Two new releases from FFM. One is Ukrainian, the other is Russian - and both are instrumental. The difference between them, genres aside, is in their attitude to the weight of the surrounding world.
Against the backdrop of a Russian tradition of politicized rock songs, four collectives in 2014 look for alternative values. They tend to be immaterial, in the best - and most romantic - sense of the word.
From Siberia to Moscow - and even Kiev - a series of new releases admit openly to the influence of Western music from prior decades. A dissatisfaction with the here and now prompts lasting retrospection.
In a world of adult responsibilities, urban anxiety, and other challenges, the spontaneous nature of childhood experience can seem very appealing. Four new recordings look back to a simpler time and place.
The innocence of youth is treated with bittersweet retrospection in some new songs from Chelyabinsk, Tomsk, and Moscow. All of these artists imply that childhood's naivety and hope are unlikely to survive for long.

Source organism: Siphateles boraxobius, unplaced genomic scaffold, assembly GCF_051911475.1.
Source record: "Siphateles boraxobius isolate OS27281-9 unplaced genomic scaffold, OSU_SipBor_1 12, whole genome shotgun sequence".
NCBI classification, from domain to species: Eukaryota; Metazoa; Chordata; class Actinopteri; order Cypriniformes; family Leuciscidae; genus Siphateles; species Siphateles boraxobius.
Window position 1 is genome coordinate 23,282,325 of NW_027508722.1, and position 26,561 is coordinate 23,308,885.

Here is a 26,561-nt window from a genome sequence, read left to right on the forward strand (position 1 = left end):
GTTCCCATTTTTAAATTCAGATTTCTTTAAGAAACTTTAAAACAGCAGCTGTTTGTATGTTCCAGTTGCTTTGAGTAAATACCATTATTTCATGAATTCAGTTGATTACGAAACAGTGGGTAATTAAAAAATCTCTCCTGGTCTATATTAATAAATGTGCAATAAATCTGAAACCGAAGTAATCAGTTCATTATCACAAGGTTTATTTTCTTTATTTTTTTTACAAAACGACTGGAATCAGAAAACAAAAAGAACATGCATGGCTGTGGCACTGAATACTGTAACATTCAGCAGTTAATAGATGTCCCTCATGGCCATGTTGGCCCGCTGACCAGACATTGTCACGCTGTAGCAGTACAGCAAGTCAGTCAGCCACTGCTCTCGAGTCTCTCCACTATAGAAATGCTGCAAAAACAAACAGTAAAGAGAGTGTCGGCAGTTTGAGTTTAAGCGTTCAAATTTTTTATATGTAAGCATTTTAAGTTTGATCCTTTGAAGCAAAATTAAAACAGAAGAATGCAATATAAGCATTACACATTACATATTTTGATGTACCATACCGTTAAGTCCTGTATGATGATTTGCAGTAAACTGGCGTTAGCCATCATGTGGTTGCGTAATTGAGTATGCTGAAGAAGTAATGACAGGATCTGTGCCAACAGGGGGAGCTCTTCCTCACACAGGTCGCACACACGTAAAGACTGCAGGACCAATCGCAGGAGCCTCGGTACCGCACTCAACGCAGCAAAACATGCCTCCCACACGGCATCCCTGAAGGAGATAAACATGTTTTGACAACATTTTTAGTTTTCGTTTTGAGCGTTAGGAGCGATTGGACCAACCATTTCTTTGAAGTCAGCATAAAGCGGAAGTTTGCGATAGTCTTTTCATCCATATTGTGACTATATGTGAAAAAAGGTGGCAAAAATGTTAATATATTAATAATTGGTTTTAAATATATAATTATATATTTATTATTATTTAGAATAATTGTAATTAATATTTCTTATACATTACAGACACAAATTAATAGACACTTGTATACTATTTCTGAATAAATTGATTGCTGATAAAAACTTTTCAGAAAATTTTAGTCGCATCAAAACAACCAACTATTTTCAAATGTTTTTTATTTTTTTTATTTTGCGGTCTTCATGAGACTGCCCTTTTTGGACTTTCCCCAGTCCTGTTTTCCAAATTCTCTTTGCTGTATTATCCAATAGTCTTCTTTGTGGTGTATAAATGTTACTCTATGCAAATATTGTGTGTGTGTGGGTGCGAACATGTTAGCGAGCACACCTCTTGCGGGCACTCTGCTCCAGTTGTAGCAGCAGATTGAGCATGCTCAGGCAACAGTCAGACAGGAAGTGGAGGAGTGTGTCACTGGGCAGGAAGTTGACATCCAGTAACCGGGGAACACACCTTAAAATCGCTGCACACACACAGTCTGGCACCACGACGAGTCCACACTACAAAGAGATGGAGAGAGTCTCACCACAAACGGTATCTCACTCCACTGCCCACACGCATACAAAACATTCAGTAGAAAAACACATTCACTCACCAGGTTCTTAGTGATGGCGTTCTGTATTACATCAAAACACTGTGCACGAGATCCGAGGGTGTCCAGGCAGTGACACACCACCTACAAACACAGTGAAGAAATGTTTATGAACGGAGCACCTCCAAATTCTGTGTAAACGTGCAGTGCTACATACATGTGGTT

This Siberian trio comes from the city of Tomsk. The local scene is not promising, yet that brings a strange advantage. In a place where there's nothing to gain, there's also nothing to lose.
From Rostov-na-Donu comes psychedelic noise-rock that looks back with fondness to the earliest days of the Space Race. Heavy industry suddenly started to throw off the shackles of gravity.
"There's no point trying to drag some super-cool concept from our music. That's not what Hellspin is about. The band is about an emotional high. It's about feelings - and the fact that sometimes you just feel f***ing wonderful."
Argo Vals is an Estonian multi-instrumentalist and composer. His career can be traced back to 2006, when initial, DIY tracks morphed slowly into several Baltic ensembles. A reputation started to grow.
A couple of rock bands far from Moscow ponder the benefits of avoiding its cutthroat industry. No matter how that might sound like consolation for a failed career, other ensembles tend to agree.